Fiction Reviews

Black Water Sister

(2021) Zen Cho, Pan, £7.99, pbk, 370pp, ISBN 978-1-509-80001-8


A witty and intelligent coming of age drama with ghosts, gods and gangsters thrown into the mix.

Jessamyn Teohís life is thrown into turmoil on several fronts. She is struggling as to whether to tell her conservative family that she is a lesbian. Her fatherís cancer recovery means the family need to return to Malaysia to join him after years spent living in the US. Jessamyn (Jess) faces demands to find work, lose weight and be more like other members of the family. Their well-meaning peer group pressure oppresses her and makes her more reclusive.

The situation peeks when Jess begins hearing voices and starts sleepwalking, except this is not due to psychosis but spectral possession by her late grandmother Ah Ma, who needs Jess to help her save a little jungle shrine to the goddess Black Water Sister, (a shrine Ah Ma served in life), as it is threatened by greedy land barons, led by a ruthless gangster who happens to be among the wealthiest and most respected men in Malaysia.

The early encounters with Ah Ma are very much a Mister Ed style comedy with Jess struggling to explain her odd behaviour and why she seems to be talking to herself as telling the truth will make her sound truly crazy.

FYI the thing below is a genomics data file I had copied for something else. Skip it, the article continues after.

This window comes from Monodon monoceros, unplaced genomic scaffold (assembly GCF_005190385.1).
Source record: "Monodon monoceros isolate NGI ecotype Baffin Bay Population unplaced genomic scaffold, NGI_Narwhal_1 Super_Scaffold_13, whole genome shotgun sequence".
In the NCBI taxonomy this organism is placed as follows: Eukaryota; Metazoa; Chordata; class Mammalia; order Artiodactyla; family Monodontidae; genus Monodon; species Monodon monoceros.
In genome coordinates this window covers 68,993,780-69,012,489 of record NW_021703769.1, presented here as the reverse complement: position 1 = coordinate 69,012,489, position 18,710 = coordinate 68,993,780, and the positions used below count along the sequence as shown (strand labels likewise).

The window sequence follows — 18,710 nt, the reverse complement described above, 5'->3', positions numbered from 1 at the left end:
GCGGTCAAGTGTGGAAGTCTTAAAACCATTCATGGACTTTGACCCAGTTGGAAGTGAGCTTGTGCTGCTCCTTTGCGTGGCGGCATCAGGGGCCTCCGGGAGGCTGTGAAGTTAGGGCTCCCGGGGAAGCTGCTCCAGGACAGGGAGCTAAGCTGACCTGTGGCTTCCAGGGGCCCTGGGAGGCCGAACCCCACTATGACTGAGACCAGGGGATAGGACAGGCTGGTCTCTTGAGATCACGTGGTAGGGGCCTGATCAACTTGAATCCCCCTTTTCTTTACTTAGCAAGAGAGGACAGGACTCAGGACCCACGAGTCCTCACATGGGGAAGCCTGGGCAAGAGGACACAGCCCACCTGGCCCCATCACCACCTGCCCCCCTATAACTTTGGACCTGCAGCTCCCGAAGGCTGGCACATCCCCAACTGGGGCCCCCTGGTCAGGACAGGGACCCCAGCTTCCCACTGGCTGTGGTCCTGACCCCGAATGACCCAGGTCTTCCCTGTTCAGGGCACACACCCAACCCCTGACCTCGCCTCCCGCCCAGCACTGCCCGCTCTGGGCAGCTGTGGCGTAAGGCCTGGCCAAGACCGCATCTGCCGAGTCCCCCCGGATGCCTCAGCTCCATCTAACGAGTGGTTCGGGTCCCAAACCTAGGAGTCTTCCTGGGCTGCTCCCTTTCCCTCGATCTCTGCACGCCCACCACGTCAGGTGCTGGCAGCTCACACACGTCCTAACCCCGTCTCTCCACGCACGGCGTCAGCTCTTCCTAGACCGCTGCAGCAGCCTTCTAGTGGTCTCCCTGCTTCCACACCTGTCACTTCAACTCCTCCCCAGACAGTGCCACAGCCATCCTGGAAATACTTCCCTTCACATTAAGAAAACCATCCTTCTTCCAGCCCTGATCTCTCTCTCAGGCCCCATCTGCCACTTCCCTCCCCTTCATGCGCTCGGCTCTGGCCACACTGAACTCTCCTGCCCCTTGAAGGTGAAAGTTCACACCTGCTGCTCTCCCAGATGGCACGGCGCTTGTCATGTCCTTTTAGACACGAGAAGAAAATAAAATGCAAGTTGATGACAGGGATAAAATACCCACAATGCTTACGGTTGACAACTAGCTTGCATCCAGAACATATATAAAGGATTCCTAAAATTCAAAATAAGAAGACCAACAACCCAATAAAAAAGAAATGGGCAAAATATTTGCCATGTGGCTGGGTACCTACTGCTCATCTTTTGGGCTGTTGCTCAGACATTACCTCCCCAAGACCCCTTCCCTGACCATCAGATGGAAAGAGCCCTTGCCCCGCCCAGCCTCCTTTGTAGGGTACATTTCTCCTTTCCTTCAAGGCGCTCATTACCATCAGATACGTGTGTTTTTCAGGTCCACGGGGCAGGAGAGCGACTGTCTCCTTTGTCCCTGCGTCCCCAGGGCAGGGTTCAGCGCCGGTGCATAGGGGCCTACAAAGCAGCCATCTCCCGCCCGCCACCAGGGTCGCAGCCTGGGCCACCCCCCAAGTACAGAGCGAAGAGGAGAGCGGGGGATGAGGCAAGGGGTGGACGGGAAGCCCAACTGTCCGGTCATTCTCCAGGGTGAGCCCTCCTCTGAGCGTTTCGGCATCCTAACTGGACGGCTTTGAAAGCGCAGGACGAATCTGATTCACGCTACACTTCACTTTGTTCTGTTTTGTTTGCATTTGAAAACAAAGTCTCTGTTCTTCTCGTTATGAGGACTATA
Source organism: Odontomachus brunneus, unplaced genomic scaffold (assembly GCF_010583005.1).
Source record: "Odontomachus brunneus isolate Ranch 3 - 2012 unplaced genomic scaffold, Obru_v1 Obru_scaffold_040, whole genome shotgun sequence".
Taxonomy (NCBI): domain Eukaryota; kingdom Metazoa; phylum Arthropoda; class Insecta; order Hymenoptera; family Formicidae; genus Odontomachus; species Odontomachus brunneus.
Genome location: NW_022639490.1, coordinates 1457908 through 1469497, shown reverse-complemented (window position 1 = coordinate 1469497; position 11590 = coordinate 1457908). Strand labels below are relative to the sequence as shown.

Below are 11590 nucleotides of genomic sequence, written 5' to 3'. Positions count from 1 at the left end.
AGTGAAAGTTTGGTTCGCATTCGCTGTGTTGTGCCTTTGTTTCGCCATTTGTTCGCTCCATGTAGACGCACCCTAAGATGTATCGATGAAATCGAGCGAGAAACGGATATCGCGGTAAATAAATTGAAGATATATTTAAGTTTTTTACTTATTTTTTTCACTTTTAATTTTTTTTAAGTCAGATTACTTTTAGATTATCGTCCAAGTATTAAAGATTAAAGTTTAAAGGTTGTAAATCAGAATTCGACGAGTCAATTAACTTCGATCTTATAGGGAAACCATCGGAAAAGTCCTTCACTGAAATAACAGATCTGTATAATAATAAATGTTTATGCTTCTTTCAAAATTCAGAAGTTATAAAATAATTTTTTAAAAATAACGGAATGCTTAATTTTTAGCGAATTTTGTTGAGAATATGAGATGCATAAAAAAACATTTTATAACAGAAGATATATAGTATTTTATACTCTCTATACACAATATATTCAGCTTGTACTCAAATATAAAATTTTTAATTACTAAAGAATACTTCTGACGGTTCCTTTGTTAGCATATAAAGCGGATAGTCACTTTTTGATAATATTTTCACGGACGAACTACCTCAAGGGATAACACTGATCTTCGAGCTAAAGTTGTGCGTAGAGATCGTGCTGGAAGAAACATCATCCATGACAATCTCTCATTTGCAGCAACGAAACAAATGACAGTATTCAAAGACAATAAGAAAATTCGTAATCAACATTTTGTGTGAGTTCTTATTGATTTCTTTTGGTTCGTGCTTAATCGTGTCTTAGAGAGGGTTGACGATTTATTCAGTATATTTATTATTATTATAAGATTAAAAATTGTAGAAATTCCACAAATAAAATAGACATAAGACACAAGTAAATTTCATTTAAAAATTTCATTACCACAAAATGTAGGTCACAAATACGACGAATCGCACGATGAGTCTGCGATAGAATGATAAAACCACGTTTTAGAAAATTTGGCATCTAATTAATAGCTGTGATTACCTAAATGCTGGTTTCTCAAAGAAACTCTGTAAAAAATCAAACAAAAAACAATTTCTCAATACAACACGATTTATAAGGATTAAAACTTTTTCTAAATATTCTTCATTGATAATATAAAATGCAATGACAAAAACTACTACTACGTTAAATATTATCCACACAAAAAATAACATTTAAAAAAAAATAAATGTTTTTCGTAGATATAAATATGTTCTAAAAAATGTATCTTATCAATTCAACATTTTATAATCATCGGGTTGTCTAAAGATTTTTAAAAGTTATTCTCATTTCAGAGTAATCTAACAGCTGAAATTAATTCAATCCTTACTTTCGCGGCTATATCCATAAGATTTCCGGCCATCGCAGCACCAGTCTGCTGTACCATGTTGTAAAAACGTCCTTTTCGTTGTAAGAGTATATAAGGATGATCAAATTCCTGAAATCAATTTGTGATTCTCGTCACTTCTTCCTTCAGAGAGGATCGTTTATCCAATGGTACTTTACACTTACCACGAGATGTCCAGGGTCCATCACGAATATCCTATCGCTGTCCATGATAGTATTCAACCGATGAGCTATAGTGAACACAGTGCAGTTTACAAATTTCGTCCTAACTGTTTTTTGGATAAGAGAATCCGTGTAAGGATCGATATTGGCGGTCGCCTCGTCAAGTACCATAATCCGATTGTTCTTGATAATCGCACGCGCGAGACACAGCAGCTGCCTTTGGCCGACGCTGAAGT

Gradually the story grows more serious and tense as Jess struggles to find independence, rather than being a pawn for Ah Ma, which gets more difficult when the Black Water Sister begins to show signs of having her own agenda.

The interactions between Jess and her superstitious family, who are baffled by the Internet and the new-fangled ways of the modern world are delightful, though Jess seems far less interesting than the people around her. The pace is often quite calm and even the villains never seem particularly powerful or menacing. She is given work with her fatherís company but does virtually nothing there with little questioning or consequence. Little is really made of the seΧual identity crisis either which is largely postponed because of the ghostly struggles bar for a chilling vision where Jess is shown her parents ostracising her completely when her lesbianism is discovered.

With both Ah Ma and The Black Water Sister out to use Jess as a murderer, her struggle to avoid violence and liberate herself from their control becomes the heart of the story.

At times Ah Ma is a voice in Jessís mind. At other times, she is able to detach herself visibly from her human pawn, sometimes invisibly. Others seem able to detect Ah Maís presence when the narrative calls for it.

Zen Cho throws in some cultural references. When some of her family learn that Ah Ma and the Goddess are messing with Jessís head they drag her to a temple dedicated to the Monkey God, though Zen Cho has already described him as a fictional entity (she even refers to the DVDís of the Monkey TV series. Nevertheless, the Monkey spirit does briefly come to life and interact with Jess though it is an interlude of no real consequence to what will follow.

The most formidable character is the outrageous and self-serving Ah Ma, even overshadowing the mysterious Black Water Sister.

An entertaining romp that in many ways would work better without its supernatural urban fantasy elements but its depiction of family conflict and capture of Malaysian life and culture is wonderful.

Arthur Chappell


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